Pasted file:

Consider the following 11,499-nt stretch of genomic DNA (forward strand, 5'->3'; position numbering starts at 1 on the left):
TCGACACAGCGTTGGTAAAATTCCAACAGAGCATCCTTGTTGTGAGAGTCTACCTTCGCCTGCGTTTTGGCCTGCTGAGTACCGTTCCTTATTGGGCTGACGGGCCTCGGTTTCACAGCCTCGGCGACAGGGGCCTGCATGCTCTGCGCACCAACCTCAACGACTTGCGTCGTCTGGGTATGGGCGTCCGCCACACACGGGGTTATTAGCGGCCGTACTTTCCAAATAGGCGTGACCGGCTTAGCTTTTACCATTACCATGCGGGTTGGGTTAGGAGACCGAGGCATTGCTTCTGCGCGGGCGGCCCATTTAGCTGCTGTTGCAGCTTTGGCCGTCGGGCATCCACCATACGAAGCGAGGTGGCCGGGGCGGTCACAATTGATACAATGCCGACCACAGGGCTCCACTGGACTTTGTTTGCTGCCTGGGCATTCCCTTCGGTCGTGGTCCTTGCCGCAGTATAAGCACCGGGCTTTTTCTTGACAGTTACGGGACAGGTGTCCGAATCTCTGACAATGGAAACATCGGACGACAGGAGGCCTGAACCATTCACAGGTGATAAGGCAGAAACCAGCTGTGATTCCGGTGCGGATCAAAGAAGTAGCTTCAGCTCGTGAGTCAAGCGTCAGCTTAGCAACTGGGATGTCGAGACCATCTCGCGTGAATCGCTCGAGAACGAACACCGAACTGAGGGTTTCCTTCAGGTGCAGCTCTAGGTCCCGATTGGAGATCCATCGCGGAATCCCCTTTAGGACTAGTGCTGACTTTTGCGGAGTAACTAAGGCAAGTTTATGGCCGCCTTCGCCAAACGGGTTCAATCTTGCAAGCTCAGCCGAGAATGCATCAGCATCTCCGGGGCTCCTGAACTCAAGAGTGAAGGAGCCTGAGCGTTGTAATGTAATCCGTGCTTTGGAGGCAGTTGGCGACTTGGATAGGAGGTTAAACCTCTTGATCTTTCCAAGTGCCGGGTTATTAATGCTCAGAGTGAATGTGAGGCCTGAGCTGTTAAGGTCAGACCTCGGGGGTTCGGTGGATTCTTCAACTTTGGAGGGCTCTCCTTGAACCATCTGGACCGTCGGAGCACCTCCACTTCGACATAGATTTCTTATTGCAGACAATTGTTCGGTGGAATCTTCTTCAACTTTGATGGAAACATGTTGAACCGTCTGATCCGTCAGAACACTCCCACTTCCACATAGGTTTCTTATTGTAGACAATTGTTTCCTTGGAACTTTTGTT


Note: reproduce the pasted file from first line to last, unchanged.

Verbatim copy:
Consider the following 11,499-nt stretch of genomic DNA (forward strand, 5'->3'; position numbering starts at 1 on the left):
TCGACACAGCGTTGGTAAAATTCCAACAGAGCATCCTTGTTGTGAGAGTCTACCTTCGCCTGCGTTTTGGCCTGCTGAGTACCGTTCCTTATTGGGCTGACGGGCCTCGGTTTCACAGCCTCGGCGACAGGGGCCTGCATGCTCTGCGCACCAACCTCAACGACTTGCGTCGTCTGGGTATGGGCGTCCGCCACACACGGGGTTATTAGCGGCCGTACTTTCCAAATAGGCGTGACCGGCTTAGCTTTTACCATTACCATGCGGGTTGGGTTAGGAGACCGAGGCATTGCTTCTGCGCGGGCGGCCCATTTAGCTGCTGTTGCAGCTTTGGCCGTCGGGCATCCACCATACGAAGCGAGGTGGCCGGGGCGGTCACAATTGATACAATGCCGACCACAGGGCTCCACTGGACTTTGTTTGCTGCCTGGGCATTCCCTTCGGTCGTGGTCCTTGCCGCAGTATAAGCACCGGGCTTTTTCTTGACAGTTACGGGACAGGTGTCCGAATCTCTGACAATGGAAACATCGGACGACAGGAGGCCTGAACCATTCACAGGTGATAAGGCAGAAACCAGCTGTGATTCCGGTGCGGATCAAAGAAGTAGCTTCAGCTCGTGAGTCAAGCGTCAGCTTAGCAACTGGGATGTCGAGACCATCTCGCGTGAATCGCTCGAGAACGAACACCGAACTGAGGGTTTCCTTCAGGTGCAGCTCTAGGTCCCGATTGGAGATCCATCGCGGAATCCCCTTTAGGACTAGTGCTGACTTTTGCGGAGTAACTAAGGCAAGTTTATGGCCGCCTTCGCCAAACGGGTTCAATCTTGCAAGCTCAGCCGAGAATGCATCAGCATCTCCGGGGCTCCTGAACTCAAGAGTGAAGGAGCCTGAGCGTTGTAATGTAATCCGTGCTTTGGAGGCAGTTGGCGACTTGGATAGGAGGTTAAACCTCTTGATCTTTCCAAGTGCCGGGTTATTAATGCTCAGAGTGAATGTGAGGCCTGAGCTGTTAAGGTCAGACCTCGGGGGTTCGGTGGATTCTTCAACTTTGGAGGGCTCTCCTTGAACCATCTGGACCGTCGGAGCACCTCCACTTCGACATAGATTTCTTATTGCAGACAATTGTTCGGTGGAATCTTCTTCAACTTTGATGGAAACATGTTGAACCGTCTGATCCGTCAGAACACTCCCACTTCCACATAGGTTTCTTATTGTAGACAATTGTTTCCTTGGAACTTTTGTT